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Character Sketches

Character Sketches
Chapter 37: The Eisenhower Era, 1952 - 1960


Joseph McCarthy (1908 - 1957)

McCarthy was the demagogic Wisconsin senator whose name has entered the dictionary as a synonym for exaggerated and irresponsible attacks on others reputations.

He began his career as a small-time Wisconsin judge before serving as an intelligence officer in World War II. McCarthy never saw military action and resigned before the war was over, but he later fabricated the story that, as tail-gunner Joe, he had been wounded in air battles.

Before he launched his anticommunist crusade, McCarthy was primarily known in the Senate for his personal rudeness and for backing the soft-drink industry. McCarthys speeches attacking alleged communists in government were nothing new, but his constant claim to have evidence (which somehow never appeared) kept him always on the offensive. McCarthy was loud, vulgar, boisterous, and self-promoting. He lied so constantly and grandly that no one knew when he was telling the truth, perhaps not even himself.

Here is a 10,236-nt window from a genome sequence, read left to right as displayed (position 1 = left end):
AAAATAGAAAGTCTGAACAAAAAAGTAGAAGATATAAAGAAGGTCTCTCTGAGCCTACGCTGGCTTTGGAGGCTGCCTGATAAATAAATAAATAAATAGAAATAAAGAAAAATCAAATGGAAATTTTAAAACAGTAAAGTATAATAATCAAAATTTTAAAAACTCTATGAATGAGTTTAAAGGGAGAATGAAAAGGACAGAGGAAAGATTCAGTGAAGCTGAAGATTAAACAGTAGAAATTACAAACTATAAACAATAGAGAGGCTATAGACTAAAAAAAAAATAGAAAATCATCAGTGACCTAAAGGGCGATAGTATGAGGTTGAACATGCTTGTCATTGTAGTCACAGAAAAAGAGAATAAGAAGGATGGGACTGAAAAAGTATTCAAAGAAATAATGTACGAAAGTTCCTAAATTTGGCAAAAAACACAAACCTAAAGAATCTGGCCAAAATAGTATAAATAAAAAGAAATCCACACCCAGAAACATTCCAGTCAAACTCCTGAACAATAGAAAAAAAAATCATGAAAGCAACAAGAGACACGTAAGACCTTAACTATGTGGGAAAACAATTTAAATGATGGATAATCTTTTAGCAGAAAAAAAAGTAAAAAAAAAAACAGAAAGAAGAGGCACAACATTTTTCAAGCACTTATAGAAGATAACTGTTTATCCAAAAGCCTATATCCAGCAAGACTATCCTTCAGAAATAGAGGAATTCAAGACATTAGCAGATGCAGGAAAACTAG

Quote: [General Marshall] is part of a conspiracy so immense and in infamy so black as to dwarf any previous such venture in the history of man.[There is] a pattern which finds his decisions maintained with great stubbornness and skill, always and invariably serving the world policy of the Kremlin. (1951)

REFERENCES: Arthur Herman, Joseph McCarthy (1999); Richard Rovere, Senator Joe McCarthy (1959).


John Foster Dulles (1888 - 1959)

Dulles was Eisenhowers secretary of state and a leading architect of American strategy in the Cold War.

The son of a New York Presbyterian minister, Dulles grew up under strong religious influences, which stayed with him all his life. His maternal grandfather, John Watson Foster, had been secretary of state under Benjamin Harrison, and Dulles met men like William Taft, Andrew Carnegie, and Bernard Baruch when they visited his father.